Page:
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Blast Crisis of CML After TKI Discontinuation in a Patient With Previous Stable Deep Molecular Response

Is It Safe to Stop?

Papalexandri, Apostolia; Saloum, Riad; Touloumenidou, Tasoula; Papathanasiou, Maria; Lalayanni, Chrysaygi; Baldoumi, Eirini; Demosthenous, Christos; Zerva, Panagiota; Koutra, Maria-Georgia; Athanasiadou, Anastasia; Anagnostopoulos, Achilles

doi: 10.1097/HS9.0000000000000157
Case Report

Haematology Department and BMT Unit, G. Papanikolaou Hospital, Thessaloniki, Greece

Correspondence: Apostolia Papalexandri (e-mail:

Citation: Papalexandri A, Saloum R, Touloumenidou T, Papathanasiou M, Lalayanni C, Baldoumi C, Demosthenous C, Zerva P, Koutra MG, Athanasiadou A, Anagnostopoulos A. Blast Crisis of CML After TKI Discontinuation in a Patient With Previous Stable Deep Molecular Response: Is It Safe to Stop?. HemaSphere, 2018;2:1.

Funding/support: None.

Disclosure: The authors have indicated they have no potential conflicts of interest to disclose.

Author contributions: AP wrote the manuscript, performed the research and contributed to the analysis. RS, TT, MP, LC, EB, CD, PZ, M-GK, AA contributed to the analysis of the results and to the writing of the manuscript. AA supervised the findings of this work.

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Received July 1, 2018

Accepted October 10, 2018

During the last decade many studies have addressed the issue of stopping TKI treatment in patients with stable deep molecular Response (MR4 or MR4.5).1,2 In these studies, treatment discontinuation proved a safe option, since new major molecular response is achieved in all cases with TKI rechallenge. Treatment-free remission (TFR) is an arising option in standard care, due to issues regarding the patient, that is, side effects or quality of life, and becomes a possibility outside clinical trials,3 especially when reinitiation of the treatment seems to guaranty a new molecular cure. Despite the cumulating data, safety of this choice remains an issue for physicians. We report here a case of lymphoid blast crisis originating from a nilotinib resistant clone 6 months after reinitiation of the drug for molecular relapse post a TFR period, outside the context of a clinical trial. This is to our knowledge the second patient who experiences a blast crisis in this context.4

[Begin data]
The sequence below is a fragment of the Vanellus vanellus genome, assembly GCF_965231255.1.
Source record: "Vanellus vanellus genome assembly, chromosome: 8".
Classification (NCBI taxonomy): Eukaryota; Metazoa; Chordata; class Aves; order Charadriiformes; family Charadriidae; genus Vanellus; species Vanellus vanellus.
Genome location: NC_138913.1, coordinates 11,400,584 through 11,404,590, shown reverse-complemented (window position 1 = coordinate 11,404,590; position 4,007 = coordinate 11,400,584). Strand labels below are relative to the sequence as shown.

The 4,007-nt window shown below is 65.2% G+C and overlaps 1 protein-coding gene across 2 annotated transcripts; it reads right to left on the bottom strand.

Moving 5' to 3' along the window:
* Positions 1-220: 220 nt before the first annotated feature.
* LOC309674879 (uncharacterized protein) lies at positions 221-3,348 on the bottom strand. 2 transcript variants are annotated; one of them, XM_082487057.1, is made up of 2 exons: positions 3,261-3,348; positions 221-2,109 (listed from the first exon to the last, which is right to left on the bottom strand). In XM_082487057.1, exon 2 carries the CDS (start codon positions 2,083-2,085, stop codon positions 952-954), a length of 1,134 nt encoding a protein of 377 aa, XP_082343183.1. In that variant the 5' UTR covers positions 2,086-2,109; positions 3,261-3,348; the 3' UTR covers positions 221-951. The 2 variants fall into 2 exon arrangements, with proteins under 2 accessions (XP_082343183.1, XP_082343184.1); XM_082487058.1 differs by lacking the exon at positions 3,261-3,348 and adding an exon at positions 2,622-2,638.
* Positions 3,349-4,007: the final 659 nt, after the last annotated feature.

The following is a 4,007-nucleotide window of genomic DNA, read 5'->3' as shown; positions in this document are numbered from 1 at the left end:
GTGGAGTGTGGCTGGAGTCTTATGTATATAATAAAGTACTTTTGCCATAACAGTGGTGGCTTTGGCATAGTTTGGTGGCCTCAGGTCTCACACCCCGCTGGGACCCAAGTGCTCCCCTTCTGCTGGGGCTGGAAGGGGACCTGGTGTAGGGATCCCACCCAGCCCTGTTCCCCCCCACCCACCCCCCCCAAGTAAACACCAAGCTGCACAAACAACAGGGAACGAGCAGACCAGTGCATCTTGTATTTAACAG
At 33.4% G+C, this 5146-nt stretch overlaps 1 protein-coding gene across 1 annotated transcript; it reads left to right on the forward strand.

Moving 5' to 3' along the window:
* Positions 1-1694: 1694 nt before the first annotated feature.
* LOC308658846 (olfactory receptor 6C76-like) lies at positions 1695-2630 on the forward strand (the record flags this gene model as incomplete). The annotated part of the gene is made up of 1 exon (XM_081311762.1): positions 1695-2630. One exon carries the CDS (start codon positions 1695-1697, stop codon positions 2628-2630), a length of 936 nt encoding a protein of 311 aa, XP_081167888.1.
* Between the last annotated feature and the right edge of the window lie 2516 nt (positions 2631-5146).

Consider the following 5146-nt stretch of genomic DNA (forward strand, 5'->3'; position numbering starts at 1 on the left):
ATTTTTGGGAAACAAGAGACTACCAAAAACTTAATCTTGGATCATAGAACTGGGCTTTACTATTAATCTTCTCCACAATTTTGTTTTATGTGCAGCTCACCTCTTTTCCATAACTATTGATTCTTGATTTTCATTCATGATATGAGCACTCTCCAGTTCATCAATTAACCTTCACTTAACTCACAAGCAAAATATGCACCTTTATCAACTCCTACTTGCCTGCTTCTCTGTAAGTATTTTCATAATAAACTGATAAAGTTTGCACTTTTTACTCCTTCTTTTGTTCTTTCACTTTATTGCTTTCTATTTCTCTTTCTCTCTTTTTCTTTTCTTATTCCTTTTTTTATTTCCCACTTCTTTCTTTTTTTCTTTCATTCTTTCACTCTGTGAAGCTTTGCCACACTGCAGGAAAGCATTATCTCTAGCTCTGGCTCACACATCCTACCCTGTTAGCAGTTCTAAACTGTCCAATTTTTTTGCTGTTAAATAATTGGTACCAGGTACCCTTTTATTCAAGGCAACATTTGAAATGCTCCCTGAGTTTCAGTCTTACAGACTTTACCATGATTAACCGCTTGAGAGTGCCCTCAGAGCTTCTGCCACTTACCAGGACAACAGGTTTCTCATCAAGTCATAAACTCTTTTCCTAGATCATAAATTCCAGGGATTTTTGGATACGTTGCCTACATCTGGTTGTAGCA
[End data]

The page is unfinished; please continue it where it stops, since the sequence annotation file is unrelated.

Our patient is a 69-year-old female who was diagnosed with CML in 2005 in first chronic phase, with a low sokal score and imatinib treatment was started in standard dose. At 3 months she achieved a molecular response (MR) of 2.1% (IS was not available at the time), at 6 months her MR was 0.44%, with complete cytogenetic response and MMR was reached in 18 months, optimal response according to the 2006 ELN guidelines. Arthritis and anemia attributed to imatinib were easily managed with proper treatment but 2 episodes of pericarditis led to the change of treatment to second-generation TKI (600 mg of nilotinib daily) in 2011. Twelve months later the patient achieved deep molecular response (MR4–MR4.5) stable for 3 years. During the treatment with nilotinib the patient presented with atrial fibrillation, diagnosed after a transient ischemic attack, and a new episode of pericarditis. At that point, discontinuation of the drug was discussed. In 2015, 9 years after diagnosis and whilst 2 years on MR4 and the last year in MR4.5, nilotinib was stopped. The patient was regularly monitored and she remained in DMR until 18 months off treatment, when for the first time, MR4 was lost (MR: 0.02% IS). A subsequent sample in 2 months revealed a loss of MMR (MR: 12% IS). Nilotinib was restarted and MR4 was soon achieved. However, 6 months later, the patient presented with anemia and thrombocytopenia. Diagnostic reevaluation with a bone marrow aspiration showed infiltration with 90% of lymphoid blasts. A clonal evolution with deletion of the short arm of chromosome 3 [46, XX, del(3)(p21;p23), der(9)t(9;22)(q34;q11)t(9;22)(p12;q11),der(22)t(9;22)(q34;q11)t(9;22)(p12;q11)[22]] was found in cytogenetic analysis. Mutational analysis with Sanger Sequencing revealed a nilotinib resistant mutation (c.757T>C, Y253H), which was not present at the time of molecular relapse. Due to high comorbidity Index she received low toxicity chemotherapy (high dose dexamethasone and vincristine) and ponatinib. She is currently, 3 months after the treatment, in DMR.